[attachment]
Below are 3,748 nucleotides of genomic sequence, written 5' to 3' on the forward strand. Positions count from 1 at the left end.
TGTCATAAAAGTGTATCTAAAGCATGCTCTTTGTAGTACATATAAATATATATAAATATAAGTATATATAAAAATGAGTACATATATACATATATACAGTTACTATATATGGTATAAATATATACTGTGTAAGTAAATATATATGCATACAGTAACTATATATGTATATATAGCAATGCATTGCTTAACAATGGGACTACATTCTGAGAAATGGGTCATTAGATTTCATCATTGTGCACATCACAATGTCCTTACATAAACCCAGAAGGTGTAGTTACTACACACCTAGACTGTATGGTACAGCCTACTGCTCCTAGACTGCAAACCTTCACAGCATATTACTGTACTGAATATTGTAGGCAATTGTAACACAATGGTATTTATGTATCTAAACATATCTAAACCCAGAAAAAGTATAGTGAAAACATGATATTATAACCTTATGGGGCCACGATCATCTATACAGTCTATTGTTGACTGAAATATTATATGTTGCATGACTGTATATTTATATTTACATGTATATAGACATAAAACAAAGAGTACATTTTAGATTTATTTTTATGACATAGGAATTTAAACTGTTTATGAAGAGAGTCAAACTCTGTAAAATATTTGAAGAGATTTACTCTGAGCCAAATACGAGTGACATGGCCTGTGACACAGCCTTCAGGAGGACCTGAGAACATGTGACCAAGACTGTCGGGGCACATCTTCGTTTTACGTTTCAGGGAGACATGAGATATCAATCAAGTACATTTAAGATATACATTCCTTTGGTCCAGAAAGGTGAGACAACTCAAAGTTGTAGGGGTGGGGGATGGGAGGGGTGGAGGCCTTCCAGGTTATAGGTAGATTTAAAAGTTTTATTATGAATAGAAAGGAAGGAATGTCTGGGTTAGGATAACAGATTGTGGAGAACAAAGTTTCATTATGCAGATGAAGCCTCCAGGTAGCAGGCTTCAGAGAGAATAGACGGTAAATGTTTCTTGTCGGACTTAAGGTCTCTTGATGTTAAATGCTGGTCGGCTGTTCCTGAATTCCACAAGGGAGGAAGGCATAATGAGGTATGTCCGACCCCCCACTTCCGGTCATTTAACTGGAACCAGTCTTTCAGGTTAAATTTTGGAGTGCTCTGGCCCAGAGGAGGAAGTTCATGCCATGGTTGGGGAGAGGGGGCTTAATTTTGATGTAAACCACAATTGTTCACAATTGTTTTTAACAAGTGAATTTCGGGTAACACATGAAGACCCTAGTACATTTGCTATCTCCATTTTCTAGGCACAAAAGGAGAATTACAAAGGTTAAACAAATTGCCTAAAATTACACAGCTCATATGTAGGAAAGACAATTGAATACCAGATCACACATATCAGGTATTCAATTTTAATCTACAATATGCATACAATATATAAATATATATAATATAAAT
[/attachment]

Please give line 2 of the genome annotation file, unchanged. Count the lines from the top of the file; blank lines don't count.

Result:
TGTCATAAAAGTGTATCTAAAGCATGCTCTTTGTAGTACATATAAATATATATAAATATAAGTATATATAAAAATGAGTACATATATACATATATACAGTTACTATATATGGTATAAATATATACTGTGTAAGTAAATATATATGCATACAGTAACTATATATGTATATATAGCAATGCATTGCTTAACAATGGGACTACATTCTGAGAAATGGGTCATTAGATTTCATCATTGTGCACATCACAATGTCCTTACATAAACCCAGAAGGTGTAGTTACTACACACCTAGACTGTATGGTACAGCCTACTGCTCCTAGACTGCAAACCTTCACAGCATATTACTGTACTGAATATTGTAGGCAATTGTAACACAATGGTATTTATGTATCTAAACATATCTAAACCCAGAAAAAGTATAGTGAAAACATGATATTATAACCTTATGGGGCCACGATCATCTATACAGTCTATTGTTGACTGAAATATTATATGTTGCATGACTGTATATTTATATTTACATGTATATAGACATAAAACAAAGAGTACATTTTAGATTTATTTTTATGACATAGGAATTTAAACTGTTTATGAAGAGAGTCAAACTCTGTAAAATATTTGAAGAGATTTACTCTGAGCCAAATACGAGTGACATGGCCTGTGACACAGCCTTCAGGAGGACCTGAGAACATGTGACCAAGACTGTCGGGGCACATCTTCGTTTTACGTTTCAGGGAGACATGAGATATCAATCAAGTACATTTAAGATATACATTCCTTTGGTCCAGAAAGGTGAGACAACTCAAAGTTGTAGGGGTGGGGGATGGGAGGGGTGGAGGCCTTCCAGGTTATAGGTAGATTTAAAAGTTTTATTATGAATAGAAAGGAAGGAATGTCTGGGTTAGGATAACAGATTGTGGAGAACAAAGTTTCATTATGCAGATGAAGCCTCCAGGTAGCAGGCTTCAGAGAGAATAGACGGTAAATGTTTCTTGTCGGACTTAAGGTCTCTTGATGTTAAATGCTGGTCGGCTGTTCCTGAATTCCACAAGGGAGGAAGGCATAATGAGGTATGTCCGACCCCCCACTTCCGGTCATTTAACTGGAACCAGTCTTTCAGGTTAAATTTTGGAGTGCTCTGGCCCAGAGGAGGAAGTTCATGCCATGGTTGGGGAGAGGGGGCTTAATTTTGATGTAAACCACAATTGTTCACAATTGTTTTTAACAAGTGAATTTCGGGTAACACATGAAGACCCTAGTACATTTGCTATCTCCATTTTCTAGGCACAAAAGGAGAATTACAAAGGTTAAACAAATTGCCTAAAATTACACAGCTCATATGTAGGAAAGACAATTGAATACCAGATCACACATATCAGGTATTCAATTTTAATCTACAATATGCATACAATATATAAATATATATAATATAAAT